UNDERGRADUATE RESEARCH IN APPLIED MATHEMATICS
SUMMER REU AT MISSISSIPPI STATE UNIVERSITY
June 9-August 7, 2004
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Our 2004 Summer REU colloquia are usually held Wednesday afternoons and are coordinated by R. Shivaji, with refreshments served in 467 Allen before the talks. Further information can be obtained from R. Shivaji at (662) 325-7136, shivaji@math.msstate.edu

July 27, 2004, Tuesday, 4:00 pm

  • Place: 14 Allen

  • Refreshments: 3:30-4:00 pm in 467 Allen

  • Speaker:Dr. Paul Sacks, Iowa State University

  • Title:Inverse Sturm-Liouville problems

  • Abstract: In an inverse Sturm-Liouville problem one seeks to determine one or more coefficients appearing in a second order differential operator from information about corresponding eigenvalues and eigenfunctions. In this talk I will present a survey of some of the important results and key ideas in this subject.

    July 26, 2004, Monday, 4:00 pm

  • Place: 411 Allen

  • Refreshments: 3:30-4:00 pm in 467 Allen

  • Speaker:Dr. Paul Sacks, Iowa State University

  • Title:Introduction to inverse problems

  • Abstract: The concept of an inverse problem will be explained in somewhat abstract terms and then illustrated with a number of specific examples.

    July 21, 2004, Wednesday, 4:00 pm

  • Place: 411 Allen

  • Refreshments: 3:30-4:00 pm in 467 Allen

  • Speaker:Dr. Ted Dobson, Mississippi State University

  • Title: Vertex-transitive graphs

  • Abstract: pdf version

    July 14, 2004, Wednesday, 4:00 pm

  • Place: 411 Allen

  • Refreshments: 3:30-4:00 pm in 467 Allen

  • Speaker:Dr. Bruce Ebanks, Mississippi State University

  • Title:Who wants to be a millionaire?

  • Abstract: pdf version

    July 8, 2004, Thursday, 4:00 pm

  • Place: 411 Allen

  • Refreshments: 3:30-4:00 pm in 467 Allen

  • Speaker:Dr. Michael Neumann, Mississippi State University

  • Title:An algebraic characterization of linear partial differential operators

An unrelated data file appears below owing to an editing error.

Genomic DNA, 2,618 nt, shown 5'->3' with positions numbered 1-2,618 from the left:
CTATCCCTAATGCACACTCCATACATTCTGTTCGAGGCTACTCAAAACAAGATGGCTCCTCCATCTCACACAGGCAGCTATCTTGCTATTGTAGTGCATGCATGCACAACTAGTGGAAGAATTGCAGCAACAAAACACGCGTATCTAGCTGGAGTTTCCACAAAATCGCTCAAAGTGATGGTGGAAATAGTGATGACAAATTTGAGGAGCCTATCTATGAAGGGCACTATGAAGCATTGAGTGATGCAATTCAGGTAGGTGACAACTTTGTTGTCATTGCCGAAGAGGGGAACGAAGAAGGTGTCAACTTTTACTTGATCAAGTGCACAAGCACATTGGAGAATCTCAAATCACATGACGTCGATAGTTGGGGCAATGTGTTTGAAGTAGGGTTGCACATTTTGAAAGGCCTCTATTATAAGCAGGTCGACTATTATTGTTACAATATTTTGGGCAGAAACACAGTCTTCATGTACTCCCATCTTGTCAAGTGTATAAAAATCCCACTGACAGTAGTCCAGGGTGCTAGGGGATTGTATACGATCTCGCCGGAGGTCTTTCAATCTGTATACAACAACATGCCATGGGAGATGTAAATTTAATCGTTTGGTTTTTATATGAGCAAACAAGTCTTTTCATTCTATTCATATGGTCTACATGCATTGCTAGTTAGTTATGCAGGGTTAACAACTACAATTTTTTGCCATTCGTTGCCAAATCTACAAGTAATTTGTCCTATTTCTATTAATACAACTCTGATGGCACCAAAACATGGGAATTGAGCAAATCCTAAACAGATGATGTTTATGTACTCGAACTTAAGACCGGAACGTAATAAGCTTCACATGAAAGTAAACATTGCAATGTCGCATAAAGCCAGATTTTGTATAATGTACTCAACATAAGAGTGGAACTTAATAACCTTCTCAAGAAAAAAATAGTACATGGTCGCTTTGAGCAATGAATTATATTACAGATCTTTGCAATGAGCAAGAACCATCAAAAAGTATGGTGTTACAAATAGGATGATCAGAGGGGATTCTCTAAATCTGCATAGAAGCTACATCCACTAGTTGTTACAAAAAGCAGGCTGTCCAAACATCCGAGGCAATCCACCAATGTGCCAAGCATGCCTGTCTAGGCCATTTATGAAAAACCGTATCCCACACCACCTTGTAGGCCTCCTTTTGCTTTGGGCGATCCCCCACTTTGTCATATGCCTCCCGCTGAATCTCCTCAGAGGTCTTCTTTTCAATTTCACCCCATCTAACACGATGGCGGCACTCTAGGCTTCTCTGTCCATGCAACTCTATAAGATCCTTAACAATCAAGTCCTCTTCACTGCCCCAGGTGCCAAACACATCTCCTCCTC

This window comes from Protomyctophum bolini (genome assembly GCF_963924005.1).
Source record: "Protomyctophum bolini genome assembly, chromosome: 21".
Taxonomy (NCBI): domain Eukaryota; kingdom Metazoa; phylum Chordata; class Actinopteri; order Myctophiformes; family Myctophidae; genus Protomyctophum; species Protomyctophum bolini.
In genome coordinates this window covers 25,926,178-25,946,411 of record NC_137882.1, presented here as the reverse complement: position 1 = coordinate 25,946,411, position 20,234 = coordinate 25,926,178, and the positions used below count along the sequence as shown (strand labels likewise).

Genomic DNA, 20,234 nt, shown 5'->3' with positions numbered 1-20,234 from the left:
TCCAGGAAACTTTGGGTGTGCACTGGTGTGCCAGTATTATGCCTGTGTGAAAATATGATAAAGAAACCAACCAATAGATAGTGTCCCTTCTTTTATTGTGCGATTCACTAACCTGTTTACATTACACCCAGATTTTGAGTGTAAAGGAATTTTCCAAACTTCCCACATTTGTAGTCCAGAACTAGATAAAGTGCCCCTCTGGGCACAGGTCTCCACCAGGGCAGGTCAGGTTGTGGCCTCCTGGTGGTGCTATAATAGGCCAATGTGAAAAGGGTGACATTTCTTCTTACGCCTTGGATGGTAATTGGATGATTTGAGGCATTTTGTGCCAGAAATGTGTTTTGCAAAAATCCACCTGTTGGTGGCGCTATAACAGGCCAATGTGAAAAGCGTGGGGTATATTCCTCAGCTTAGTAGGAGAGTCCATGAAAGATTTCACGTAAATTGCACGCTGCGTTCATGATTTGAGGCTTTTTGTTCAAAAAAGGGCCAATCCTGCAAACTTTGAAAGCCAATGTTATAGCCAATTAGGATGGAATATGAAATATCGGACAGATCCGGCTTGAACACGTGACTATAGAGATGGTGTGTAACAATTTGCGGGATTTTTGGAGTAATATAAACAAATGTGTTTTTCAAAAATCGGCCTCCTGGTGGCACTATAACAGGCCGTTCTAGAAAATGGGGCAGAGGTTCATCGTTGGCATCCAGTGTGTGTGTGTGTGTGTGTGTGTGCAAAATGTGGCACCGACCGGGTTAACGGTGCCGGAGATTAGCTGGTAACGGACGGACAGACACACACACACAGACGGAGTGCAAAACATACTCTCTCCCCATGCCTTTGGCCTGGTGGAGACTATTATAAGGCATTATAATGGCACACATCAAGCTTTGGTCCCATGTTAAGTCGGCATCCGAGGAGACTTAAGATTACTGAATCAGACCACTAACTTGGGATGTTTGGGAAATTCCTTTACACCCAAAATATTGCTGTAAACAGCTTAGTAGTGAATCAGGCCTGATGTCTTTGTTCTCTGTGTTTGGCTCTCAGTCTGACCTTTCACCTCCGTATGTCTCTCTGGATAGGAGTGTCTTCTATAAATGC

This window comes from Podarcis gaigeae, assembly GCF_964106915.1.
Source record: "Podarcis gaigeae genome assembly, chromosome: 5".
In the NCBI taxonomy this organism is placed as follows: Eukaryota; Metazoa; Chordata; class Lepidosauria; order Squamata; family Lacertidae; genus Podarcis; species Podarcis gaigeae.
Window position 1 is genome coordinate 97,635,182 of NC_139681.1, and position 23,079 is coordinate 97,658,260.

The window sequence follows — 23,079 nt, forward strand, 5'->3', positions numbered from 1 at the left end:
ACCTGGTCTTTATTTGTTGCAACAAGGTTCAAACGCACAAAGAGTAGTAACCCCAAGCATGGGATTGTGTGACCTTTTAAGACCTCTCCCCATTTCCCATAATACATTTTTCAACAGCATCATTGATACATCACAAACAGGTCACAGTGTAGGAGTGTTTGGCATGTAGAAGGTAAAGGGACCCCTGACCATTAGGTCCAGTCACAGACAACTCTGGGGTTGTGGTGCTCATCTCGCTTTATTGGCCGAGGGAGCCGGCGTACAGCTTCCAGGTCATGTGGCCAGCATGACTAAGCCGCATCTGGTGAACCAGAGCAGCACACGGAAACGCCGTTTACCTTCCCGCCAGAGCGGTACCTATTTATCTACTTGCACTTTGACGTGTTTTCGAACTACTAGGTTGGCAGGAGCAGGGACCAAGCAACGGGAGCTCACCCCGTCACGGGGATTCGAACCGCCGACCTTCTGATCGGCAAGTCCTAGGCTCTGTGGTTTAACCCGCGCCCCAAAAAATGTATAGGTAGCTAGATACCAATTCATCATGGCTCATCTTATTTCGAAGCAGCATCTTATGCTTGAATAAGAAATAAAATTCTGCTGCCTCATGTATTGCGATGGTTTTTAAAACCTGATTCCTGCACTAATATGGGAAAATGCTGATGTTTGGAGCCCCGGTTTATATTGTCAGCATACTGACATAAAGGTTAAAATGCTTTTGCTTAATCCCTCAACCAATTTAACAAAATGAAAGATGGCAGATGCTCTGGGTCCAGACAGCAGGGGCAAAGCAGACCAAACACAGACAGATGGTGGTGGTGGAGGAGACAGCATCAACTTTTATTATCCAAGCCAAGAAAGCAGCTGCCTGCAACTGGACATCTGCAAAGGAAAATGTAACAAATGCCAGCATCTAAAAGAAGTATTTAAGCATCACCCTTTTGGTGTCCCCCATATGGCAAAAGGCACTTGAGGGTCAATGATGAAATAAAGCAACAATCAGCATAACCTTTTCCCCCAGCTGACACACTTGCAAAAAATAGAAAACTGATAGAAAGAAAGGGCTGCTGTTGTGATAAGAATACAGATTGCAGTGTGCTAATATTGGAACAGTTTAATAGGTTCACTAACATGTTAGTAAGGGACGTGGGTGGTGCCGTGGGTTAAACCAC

• Abstract: For linear mappings between vector spaces of continuous or differentiable functions, we discuss certain natural algebraic conditions that have amazing consequences for the problem of automatic continuity and representation of such operators. Our approach avoids completely sophisticated methods from the theory of distributions. In fact, the heart of the matter can be explained in terms of basic calculus.

    June 30, 2004, Wednesday, 4:00 pm

  • Place: 14 Allen

  • Refreshments: 3:30-4:00 pm in 467 Allen

  • Speaker:Dr. Jane Harvill, Mississippi State University

  • Title:Modelling and prediction for nonlinear time series

  • Abstract: Methods for forecasting using a nonlinear time series model are introduced. The first method is a "naive forecast," and the form of the functional coefficient is determined using only the within-sample series values. The second method is a bootstrap predictor, and is a variation of the naive forecast with predicted values computed using a bootstrap value of within-sample residuals from the fitted FCAR model. The final method is a multistage method, where the functional coefficients are updated at each step to incorporate the information from the time series in the predicted response. The three methods are applied to U.S. GNP and unemployment to compare performance and illustrate utility.

    June 23, 2004, Wednesday, 4:00 pm

  • Place: 411 Allen

  • Refreshments: 3:30-4:00 pm in 467 Allen

  • Speaker:Dr. Robert Smith, Mississippi State University

  • Title:Analytic self-maps of the unit disk

  • Abstract: pdf version

    June 16, 2004, Wednesday, 4:00 pm

  • Place: 14 Allen

  • Refreshments: 3:30-4:00 pm in 467 Allen

  • Speaker:Dr. Kevin Knudson, Mississippi State University

  • Title:Tropical geometry

  • Abstract: In ordinary algebraic geometry, we are concerned with understanding the structure of solution sets of polynomial equations over some field. In this talk, I will discuss the "tropical semiring" and the associated algebraic geometry. This semiring is simply the set of real numbers, but addition and multiplication are defined differently. The applications of this theory range from finding minimal distances in weighted graphs to phylogenetic analysis.


    Last modified: July 2, 2004
    aktosun@math.msstate.edu